Wednesday, April 20, 2022

Climate Change 2022: 5 Tips For Fairly Evaluating Climate Change News

As predictable as the sun coming up, environmental news peaks near April 22, commonly known as Earth Day.  In combination with pollen counts, gardening tips and cravings for fresh vegetables and farmer's markets, it is appropriate that people focus on that which sustains them in more ways than one. 

Alas, like any news item, the validity of news  (how accurate or truthful it is) becomes tainted by the desire for Twitter followers, website clicks and political leverage in an upcoming elections.  Nevertheless, spotting questionable climate information is not a difficult skill to learn. Like fresh produce, there are clear signs that the story you are about to buy may look good at first glance but is less than satisfying after a second look. 

1.  The atmosphere changes  constantly

Studies that claim to accurately test or predict the composition of the atmosphere are fundamentally flawed. There are dozens of factors that come into play (location, weather, population density, manufacturing, season, even time of day, etc) when describing what is in the air we breathe. The mindset that recommends restricting, capturing, or increasing any one gas fails to understand how the atmospher works as a collective to keep all plants and creatures healthy.

2. Trends are not the same as proof.

While people enjoy being part of an ever changing social experience science, by definition, does not change based on a single study or viewpoint.  When people substitute computer generated trending information for painstaking observation and research, they are accepting opinion or preferences as fact. It is safe to say most people want an environment that works well 100% of the time but it is dangerous to say the trend to plant trees will make it happen for all eternity.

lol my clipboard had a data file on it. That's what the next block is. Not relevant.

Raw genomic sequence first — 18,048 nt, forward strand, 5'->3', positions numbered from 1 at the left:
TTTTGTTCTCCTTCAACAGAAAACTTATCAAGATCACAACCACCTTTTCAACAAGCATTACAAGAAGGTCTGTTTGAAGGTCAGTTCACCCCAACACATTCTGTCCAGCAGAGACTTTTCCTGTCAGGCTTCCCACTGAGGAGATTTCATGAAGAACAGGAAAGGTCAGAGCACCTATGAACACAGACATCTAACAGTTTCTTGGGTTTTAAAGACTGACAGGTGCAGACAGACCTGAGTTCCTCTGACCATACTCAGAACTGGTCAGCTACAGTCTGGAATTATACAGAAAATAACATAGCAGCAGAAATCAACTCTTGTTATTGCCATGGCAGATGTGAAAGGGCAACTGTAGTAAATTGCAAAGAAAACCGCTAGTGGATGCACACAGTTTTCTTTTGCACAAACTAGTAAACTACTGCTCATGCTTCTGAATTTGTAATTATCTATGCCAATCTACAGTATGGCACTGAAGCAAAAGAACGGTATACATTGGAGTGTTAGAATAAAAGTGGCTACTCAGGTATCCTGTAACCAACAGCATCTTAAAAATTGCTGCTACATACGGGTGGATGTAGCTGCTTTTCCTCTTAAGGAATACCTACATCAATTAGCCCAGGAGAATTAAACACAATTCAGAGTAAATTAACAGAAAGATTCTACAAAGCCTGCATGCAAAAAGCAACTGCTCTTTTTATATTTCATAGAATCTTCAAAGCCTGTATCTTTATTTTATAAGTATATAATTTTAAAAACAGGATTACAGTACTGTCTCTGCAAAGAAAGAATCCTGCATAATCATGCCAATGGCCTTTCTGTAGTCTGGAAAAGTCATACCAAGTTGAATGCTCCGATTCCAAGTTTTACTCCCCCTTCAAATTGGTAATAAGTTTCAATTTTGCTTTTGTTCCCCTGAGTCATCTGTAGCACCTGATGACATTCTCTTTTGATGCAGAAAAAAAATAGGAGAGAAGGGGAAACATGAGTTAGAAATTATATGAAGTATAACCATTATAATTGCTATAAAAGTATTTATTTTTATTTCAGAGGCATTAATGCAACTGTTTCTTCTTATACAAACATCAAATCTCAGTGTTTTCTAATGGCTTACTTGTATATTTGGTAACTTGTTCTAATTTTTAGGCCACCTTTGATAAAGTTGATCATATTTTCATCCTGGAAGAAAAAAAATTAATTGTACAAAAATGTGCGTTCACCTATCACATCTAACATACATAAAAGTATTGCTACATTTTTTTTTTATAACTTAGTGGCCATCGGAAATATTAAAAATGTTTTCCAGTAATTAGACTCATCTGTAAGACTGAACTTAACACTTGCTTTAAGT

3. The Earth has more than one climate so one solution will not work for all.

According to the SciJinks website supported by the National Oceanic and Atmospheric Administration (NOAA), climate scientists agree there are five major climates across the planet.  Each has its own weather patterns and common elements. Any news that tells you that blizzards in Alaska and hurricanes in Florida are both because of climate change miss the mark by ignoring well documented but typical climate patterns.

4. History and social differences matter.

Because the atmosphere changes with what happens in it, good climate science takes into consideration the differences between life today and life decades ago.  One example is the knowledge that fossil fuels have provided many different types of energy over the last thousand years without the Earth imploding. Why then is converting to solar, nuclear, or wind power so very important?

5.  Just because the study is flawed, it doesn't mean there isn't a problem.

Nature operates as a system of checks and balance. Plants grow, Deer eat plants, Wolves eat deer. Wolves die out if they eat all the deer. Its a good system that self corrects itself.  The problem is that for the first time in 5000 years, mankind has had the ability to alter the atmosphere without the consequences. So far man has been able to use agriculture and healthcare to side step the sickness and illness that comes with a too clean air mass. That leaves Nature to repair the damage with volcanic eruptions and global wildfires.  How much longer that can happen is anyone's guess. 

Stay Informed. Stay active. Be aware and someday, mankind and all its stubbornness with realize it is the cause of this thing we know as climate change.


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